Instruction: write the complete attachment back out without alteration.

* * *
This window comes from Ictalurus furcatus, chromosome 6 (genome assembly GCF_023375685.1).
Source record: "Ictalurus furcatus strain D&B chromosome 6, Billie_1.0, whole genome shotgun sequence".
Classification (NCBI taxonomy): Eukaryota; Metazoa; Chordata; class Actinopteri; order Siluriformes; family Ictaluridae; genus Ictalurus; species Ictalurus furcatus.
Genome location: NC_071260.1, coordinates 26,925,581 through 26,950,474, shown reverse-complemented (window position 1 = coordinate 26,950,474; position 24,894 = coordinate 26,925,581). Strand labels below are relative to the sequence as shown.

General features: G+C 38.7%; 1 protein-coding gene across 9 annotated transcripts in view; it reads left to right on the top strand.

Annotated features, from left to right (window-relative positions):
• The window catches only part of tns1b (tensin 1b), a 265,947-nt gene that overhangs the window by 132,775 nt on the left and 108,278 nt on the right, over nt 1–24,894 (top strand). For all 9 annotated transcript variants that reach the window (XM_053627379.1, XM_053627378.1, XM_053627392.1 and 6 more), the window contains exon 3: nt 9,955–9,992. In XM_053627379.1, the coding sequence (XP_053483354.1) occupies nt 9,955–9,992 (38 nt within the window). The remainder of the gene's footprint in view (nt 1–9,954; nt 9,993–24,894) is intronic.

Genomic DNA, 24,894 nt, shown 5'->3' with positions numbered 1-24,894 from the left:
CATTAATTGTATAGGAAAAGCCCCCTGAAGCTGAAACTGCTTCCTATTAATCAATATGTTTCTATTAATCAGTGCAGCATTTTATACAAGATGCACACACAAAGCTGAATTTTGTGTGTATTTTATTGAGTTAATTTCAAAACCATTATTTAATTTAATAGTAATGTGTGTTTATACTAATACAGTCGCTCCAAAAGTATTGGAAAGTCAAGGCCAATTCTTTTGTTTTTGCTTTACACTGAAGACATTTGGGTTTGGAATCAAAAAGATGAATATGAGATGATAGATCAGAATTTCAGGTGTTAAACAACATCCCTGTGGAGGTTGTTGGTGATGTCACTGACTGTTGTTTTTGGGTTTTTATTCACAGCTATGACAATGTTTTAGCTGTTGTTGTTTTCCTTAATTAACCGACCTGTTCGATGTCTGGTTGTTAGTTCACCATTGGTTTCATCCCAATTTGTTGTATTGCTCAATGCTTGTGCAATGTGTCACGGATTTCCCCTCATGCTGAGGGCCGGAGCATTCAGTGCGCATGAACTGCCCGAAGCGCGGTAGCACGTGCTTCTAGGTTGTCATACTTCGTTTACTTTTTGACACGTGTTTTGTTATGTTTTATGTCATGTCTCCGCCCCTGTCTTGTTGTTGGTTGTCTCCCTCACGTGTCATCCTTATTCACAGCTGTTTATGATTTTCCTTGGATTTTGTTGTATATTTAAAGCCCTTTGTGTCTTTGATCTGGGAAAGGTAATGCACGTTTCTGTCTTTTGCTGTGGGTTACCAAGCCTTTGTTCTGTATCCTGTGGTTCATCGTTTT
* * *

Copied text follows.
This window comes from Ictalurus furcatus, chromosome 6 (genome assembly GCF_023375685.1).
Source record: "Ictalurus furcatus strain D&B chromosome 6, Billie_1.0, whole genome shotgun sequence".
Classification (NCBI taxonomy): Eukaryota; Metazoa; Chordata; class Actinopteri; order Siluriformes; family Ictaluridae; genus Ictalurus; species Ictalurus furcatus.
Genome location: NC_071260.1, coordinates 26,925,581 through 26,950,474, shown reverse-complemented (window position 1 = coordinate 26,950,474; position 24,894 = coordinate 26,925,581). Strand labels below are relative to the sequence as shown.

General features: G+C 38.7%; 1 protein-coding gene across 9 annotated transcripts in view; it reads left to right on the top strand.

Annotated features, from left to right (window-relative positions):
• The window catches only part of tns1b (tensin 1b), a 265,947-nt gene that overhangs the window by 132,775 nt on the left and 108,278 nt on the right, over nt 1–24,894 (top strand). For all 9 annotated transcript variants that reach the window (XM_053627379.1, XM_053627378.1, XM_053627392.1 and 6 more), the window contains exon 3: nt 9,955–9,992. In XM_053627379.1, the coding sequence (XP_053483354.1) occupies nt 9,955–9,992 (38 nt within the window). The remainder of the gene's footprint in view (nt 1–9,954; nt 9,993–24,894) is intronic.

Genomic DNA, 24,894 nt, shown 5'->3' with positions numbered 1-24,894 from the left:
CATTAATTGTATAGGAAAAGCCCCCTGAAGCTGAAACTGCTTCCTATTAATCAATATGTTTCTATTAATCAGTGCAGCATTTTATACAAGATGCACACACAAAGCTGAATTTTGTGTGTATTTTATTGAGTTAATTTCAAAACCATTATTTAATTTAATAGTAATGTGTGTTTATACTAATACAGTCGCTCCAAAAGTATTGGAAAGTCAAGGCCAATTCTTTTGTTTTTGCTTTACACTGAAGACATTTGGGTTTGGAATCAAAAAGATGAATATGAGATGATAGATCAGAATTTCAGGTGTTAAACAACATCCCTGTGGAGGTTGTTGGTGATGTCACTGACTGTTGTTTTTGGGTTTTTATTCACAGCTATGACAATGTTTTAGCTGTTGTTGTTTTCCTTAATTAACCGACCTGTTCGATGTCTGGTTGTTAGTTCACCATTGGTTTCATCCCAATTTGTTGTATTGCTCAATGCTTGTGCAATGTGTCACGGATTTCCCCTCATGCTGAGGGCCGGAGCATTCAGTGCGCATGAACTGCCCGAAGCGCGGTAGCACGTGCTTCTAGGTTGTCATACTTCGTTTACTTTTTGACACGTGTTTTGTTATGTTTTATGTCATGTCTCCGCCCCTGTCTTGTTGTTGGTTGTCTCCCTCACGTGTCATCCTTATTCACAGCTGTTTATGATTTTCCTTGGATTTTGTTGTATATTTAAAGCCCTTTGTGTCTTTGATCTGGGAAAGGTAATGCACGTTTCTGTCTTTTGCTGTGGGTTACCAAGCCTTTGTTCTGTATCCTGTGGTTCATCGTTTT